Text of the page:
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Stuart Chambers
Stuart Chambers, Ph.D., is a professor in the faculties of arts and social sciences at the University of Ottawa: schamber@uottawa.ca  

Let’s stop blaming postmodernism for all of life’s ills

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Postmodernism has been getting a lot of bad press lately.  Ottawa Citizen columnist Robert Sibley suggests that it has led to “the total eclipse of all values,” meaning that “we have no basis on which to justify truth claims beyond our own willfulness.”  In a recent issue of Granta magazine, Peter Pomerantsev notes how postmodernism, based on the philosophy of Friedrich Nietzsche, contributes to the “equaling out of truth and falsehood … lies can be excused as ‘an alternative point of view’ or ‘an opinion,’ because ‘it’s all relative’ and ‘everyone has their own truth.’”

In a National Post op-ed, University of Toronto psychology professor Jordan Peterson insists that transgender activists who demand he use their “preferred pronouns” represent a “a post-modern, radical leftist ideology” that is “frighteningly similar to the Marxist doctrines that killed at least 100 million people in the 20th century.”  Hyperbole aside, none of these writers’ basic assertions accurately reflects postmodernism’s foundational meaning.

First and foremost, postmodernism teaches that immutable truths—those fixed for time and eternity—do not exist.  In contrast, those who embrace absolutes are known as perfectionists, individuals who suffer from what Nobel prize-winning author Amartya Sen terms “the illusion of singularity.”  Whenever someone posits self-evident truths and acts violently or aggressively to impose them, they are embracing perfectionism, not postmodernism.

In 2011, perfectionist brainwashing motivated Anders Breivik to kill 77 people (69 of them children) to stop the “threat” of multiculturalism.  In 2013, it convinced Tamerlan and Dzhokhar Tsarnaev to detonate pressure cooker bombs behind spectators at the Boston Marathon.  In 2015, the same arrogance led white supremacist Dylann Roof to murder nine black parishioners in a Southern Carolina church.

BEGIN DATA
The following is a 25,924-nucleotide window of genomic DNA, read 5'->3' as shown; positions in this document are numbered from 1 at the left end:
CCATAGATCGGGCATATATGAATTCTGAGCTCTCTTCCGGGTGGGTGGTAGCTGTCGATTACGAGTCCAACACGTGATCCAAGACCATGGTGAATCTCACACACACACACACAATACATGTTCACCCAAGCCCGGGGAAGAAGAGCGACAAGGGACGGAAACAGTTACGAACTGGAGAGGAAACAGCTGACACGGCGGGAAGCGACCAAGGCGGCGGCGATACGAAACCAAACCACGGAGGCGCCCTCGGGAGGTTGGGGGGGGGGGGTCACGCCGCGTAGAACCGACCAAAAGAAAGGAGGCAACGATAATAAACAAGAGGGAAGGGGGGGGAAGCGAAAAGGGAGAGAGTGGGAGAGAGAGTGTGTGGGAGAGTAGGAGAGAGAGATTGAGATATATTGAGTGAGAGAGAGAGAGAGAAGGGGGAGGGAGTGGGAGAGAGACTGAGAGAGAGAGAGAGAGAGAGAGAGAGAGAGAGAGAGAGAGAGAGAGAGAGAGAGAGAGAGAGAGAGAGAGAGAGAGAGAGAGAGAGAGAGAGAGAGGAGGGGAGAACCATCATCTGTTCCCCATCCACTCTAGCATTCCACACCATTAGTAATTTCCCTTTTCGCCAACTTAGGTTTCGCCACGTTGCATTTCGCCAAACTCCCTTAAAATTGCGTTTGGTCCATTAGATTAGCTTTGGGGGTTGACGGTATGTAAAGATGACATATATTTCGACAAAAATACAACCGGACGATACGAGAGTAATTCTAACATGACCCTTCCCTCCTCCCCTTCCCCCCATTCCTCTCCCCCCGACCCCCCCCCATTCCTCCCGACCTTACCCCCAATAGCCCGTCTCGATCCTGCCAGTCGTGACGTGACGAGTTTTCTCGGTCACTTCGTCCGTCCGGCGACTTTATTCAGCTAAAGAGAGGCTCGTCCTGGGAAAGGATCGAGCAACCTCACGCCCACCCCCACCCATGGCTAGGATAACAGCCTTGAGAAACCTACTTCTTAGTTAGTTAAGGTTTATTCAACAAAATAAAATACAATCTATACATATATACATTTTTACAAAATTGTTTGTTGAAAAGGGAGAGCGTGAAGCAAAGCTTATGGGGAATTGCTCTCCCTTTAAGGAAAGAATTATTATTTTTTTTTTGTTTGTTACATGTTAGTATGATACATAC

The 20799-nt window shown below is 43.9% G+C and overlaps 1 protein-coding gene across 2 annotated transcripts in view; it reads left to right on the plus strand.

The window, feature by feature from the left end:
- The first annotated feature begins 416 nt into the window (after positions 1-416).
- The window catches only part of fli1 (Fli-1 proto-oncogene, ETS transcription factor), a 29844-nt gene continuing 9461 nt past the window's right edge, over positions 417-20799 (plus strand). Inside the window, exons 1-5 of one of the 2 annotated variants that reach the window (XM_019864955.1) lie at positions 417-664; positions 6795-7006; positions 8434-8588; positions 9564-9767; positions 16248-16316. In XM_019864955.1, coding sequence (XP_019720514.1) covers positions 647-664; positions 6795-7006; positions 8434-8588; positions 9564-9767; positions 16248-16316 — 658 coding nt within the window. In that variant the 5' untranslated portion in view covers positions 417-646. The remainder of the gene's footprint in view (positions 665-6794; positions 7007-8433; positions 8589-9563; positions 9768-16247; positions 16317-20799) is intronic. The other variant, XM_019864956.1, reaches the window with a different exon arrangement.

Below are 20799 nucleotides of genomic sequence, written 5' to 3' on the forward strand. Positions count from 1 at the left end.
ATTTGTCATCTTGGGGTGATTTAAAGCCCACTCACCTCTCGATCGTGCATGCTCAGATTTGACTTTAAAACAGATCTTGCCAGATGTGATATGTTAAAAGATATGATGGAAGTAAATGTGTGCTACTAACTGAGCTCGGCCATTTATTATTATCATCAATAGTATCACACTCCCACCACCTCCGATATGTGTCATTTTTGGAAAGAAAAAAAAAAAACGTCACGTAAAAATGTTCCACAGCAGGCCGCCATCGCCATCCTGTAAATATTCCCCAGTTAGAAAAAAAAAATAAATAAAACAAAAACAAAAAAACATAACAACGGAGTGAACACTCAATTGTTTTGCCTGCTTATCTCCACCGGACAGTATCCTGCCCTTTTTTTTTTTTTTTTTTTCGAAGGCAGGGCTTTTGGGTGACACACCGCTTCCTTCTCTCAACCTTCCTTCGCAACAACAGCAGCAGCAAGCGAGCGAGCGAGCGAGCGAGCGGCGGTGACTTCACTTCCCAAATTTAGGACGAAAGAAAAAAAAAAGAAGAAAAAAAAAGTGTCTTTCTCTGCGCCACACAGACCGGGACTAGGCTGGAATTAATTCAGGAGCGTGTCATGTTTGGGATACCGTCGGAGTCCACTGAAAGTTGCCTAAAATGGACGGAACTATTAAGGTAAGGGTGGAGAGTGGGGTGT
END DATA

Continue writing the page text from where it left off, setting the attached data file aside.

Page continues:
Yet there is no connection between postmodernism and the behaviour of depraved thugs, most of whom have never heard of Nietzsche.  Violent extremists already claim to possess the truth, so from their viewpoint, there’s no need to deliberate over complex ethical dilemmas.  As American intellectual Stanley Fish points out, when individuals say or do reprehensible things, “their way of talking and thinking couldn’t be further from the careful and patient elaboration of difficult problems that marks postmodern discourse.”

Contemporary postmodernists believe that perfectionism—the kind that lays claim to God-like knowledge that results in God-like vengeance—must be rejected and replaced by systems of thought that are more valuable and life-affirming.  Nietzsche’s concept of the “death of God” simply refers to the death of absolute values, not values writ large.  This does not mean that “all values are equal” or that “anything goes” since one absolute would be substituted for another.

To resolve the relativist dilemma, truth claims are challenged in an open, adversarial forum, the purpose of which is to locate more nuanced interpretations.  Whenever competing claims are exposed to scrutiny, those lacking merit will be jettisoned while those with more credibility win the support of the citizenry.  From a postmodernist perspective, truth is found only in dialogue with others.

Nietzschean scholars have long accepted this process of value exchange.  In his 1909 dissertation, Friedrich Nietzsche on the Philosophy of the Right and State, Nikos Kazantzakis reminds us that once absolute values are jettisoned, humankind “erects a new ranking of values and new ideals of humanity, society, and state.”  Hence, there is no unchangeable doctrine or final ethical boundary.  We continue to search for better ways to interpret our social, political, economic and legal environments.

Unabated, naysayers continue to promote untenable positions that connect postmodernism to a myriad of evils, including Nazism, totalitarian communism, and Islamic jihadism.  Like a Glenn Beck conspiracy theory, somehow all of life’s ills lead back to postmodernism.

By swallowing the rhetoric of the postmodern boogeyman hook, line and sinker, Peterson, Sibley and Pomerantsev have deceived themselves and the public.  More importantly, they are deflecting blame away from the real culprits—namely, the perfectionists among us.  Hopefully, this distortion of postmodernism experiences the “death of God,” the sooner the better.

The Prince Arthur Herald

Photo Credit: Twitter, @Dawn_Bowden